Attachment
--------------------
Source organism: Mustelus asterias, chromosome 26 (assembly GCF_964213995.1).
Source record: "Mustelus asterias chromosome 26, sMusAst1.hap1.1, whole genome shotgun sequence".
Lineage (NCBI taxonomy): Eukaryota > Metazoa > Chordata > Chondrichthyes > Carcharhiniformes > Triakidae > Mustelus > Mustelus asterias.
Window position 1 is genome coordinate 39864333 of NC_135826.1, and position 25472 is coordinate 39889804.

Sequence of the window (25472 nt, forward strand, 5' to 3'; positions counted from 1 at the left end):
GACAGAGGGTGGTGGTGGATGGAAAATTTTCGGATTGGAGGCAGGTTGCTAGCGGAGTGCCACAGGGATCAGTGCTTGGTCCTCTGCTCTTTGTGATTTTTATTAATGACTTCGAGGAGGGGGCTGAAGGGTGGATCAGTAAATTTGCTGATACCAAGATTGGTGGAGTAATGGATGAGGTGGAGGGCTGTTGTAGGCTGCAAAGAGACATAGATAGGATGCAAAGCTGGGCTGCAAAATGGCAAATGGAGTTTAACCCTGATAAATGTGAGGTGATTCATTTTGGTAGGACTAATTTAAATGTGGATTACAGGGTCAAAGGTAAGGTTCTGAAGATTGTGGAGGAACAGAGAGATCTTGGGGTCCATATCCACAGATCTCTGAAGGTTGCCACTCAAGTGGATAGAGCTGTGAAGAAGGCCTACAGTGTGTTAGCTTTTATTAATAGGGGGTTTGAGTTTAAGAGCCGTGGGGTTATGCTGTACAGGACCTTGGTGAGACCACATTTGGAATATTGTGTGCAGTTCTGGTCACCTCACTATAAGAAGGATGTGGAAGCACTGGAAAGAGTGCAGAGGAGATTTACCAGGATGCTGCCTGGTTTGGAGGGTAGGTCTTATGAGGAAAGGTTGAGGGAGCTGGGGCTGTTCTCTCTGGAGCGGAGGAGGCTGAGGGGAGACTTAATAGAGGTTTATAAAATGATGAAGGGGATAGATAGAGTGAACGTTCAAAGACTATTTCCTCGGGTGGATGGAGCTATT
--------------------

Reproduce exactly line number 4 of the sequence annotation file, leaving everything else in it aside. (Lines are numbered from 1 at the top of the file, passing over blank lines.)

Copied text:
Window position 1 is genome coordinate 39864333 of NC_135826.1, and position 25472 is coordinate 39889804.